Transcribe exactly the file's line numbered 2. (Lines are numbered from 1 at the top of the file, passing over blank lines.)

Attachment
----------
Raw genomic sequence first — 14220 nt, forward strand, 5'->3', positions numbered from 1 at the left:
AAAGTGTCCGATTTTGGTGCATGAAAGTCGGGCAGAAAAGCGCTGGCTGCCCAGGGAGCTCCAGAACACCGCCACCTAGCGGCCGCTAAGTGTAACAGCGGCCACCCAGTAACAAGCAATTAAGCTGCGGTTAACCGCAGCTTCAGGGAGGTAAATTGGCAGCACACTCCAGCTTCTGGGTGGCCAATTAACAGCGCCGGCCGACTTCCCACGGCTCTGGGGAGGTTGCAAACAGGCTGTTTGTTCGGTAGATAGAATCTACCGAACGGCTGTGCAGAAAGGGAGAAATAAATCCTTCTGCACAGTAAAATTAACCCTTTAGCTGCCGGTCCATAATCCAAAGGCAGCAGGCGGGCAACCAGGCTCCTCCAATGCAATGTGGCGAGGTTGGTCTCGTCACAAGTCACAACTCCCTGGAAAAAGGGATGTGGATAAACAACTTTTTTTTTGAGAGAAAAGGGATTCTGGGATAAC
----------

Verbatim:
AAAGTGTCCGATTTTGGTGCATGAAAGTCGGGCAGAAAAGCGCTGGCTGCCCAGGGAGCTCCAGAACACCGCCACCTAGCGGCCGCTAAGTGTAACAGCGGCCACCCAGTAACAAGCAATTAAGCTGCGGTTAACCGCAGCTTCAGGGAGGTAAATTGGCAGCACACTCCAGCTTCTGGGTGGCCAATTAACAGCGCCGGCCGACTTCCCACGGCTCTGGGGAGGTTGCAAACAGGCTGTTTGTTCGGTAGATAGAATCTACCGAACGGCTGTGCAGAAAGGGAGAAATAAATCCTTCTGCACAGTAAAATTAACCCTTTAGCTGCCGGTCCATAATCCAAAGGCAGCAGGCGGGCAACCAGGCTCCTCCAATGCAATGTGGCGAGGTTGGTCTCGTCACAAGTCACAACTCCCTGGAAAAAGGGATGTGGATAAACAACTTTTTTTTTGAGAGAAAAGGGATTCTGGGATAAC